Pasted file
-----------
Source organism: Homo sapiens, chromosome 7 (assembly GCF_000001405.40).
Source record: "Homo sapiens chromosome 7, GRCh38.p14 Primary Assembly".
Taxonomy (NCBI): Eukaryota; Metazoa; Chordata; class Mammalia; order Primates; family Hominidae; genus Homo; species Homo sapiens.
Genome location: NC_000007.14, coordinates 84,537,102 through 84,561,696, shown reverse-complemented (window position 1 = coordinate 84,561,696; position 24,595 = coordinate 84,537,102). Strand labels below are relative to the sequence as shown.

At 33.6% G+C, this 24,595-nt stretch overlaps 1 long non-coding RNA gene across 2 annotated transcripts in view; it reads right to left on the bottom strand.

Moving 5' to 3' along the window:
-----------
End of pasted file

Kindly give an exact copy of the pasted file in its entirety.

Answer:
Source organism: Homo sapiens, chromosome 7 (assembly GCF_000001405.40).
Source record: "Homo sapiens chromosome 7, GRCh38.p14 Primary Assembly".
Taxonomy (NCBI): Eukaryota; Metazoa; Chordata; class Mammalia; order Primates; family Hominidae; genus Homo; species Homo sapiens.
Genome location: NC_000007.14, coordinates 84,537,102 through 84,561,696, shown reverse-complemented (window position 1 = coordinate 84,561,696; position 24,595 = coordinate 84,537,102). Strand labels below are relative to the sequence as shown.

At 33.6% G+C, this 24,595-nt stretch overlaps 1 long non-coding RNA gene across 2 annotated transcripts in view; it reads right to left on the bottom strand.

Moving 5' to 3' along the window: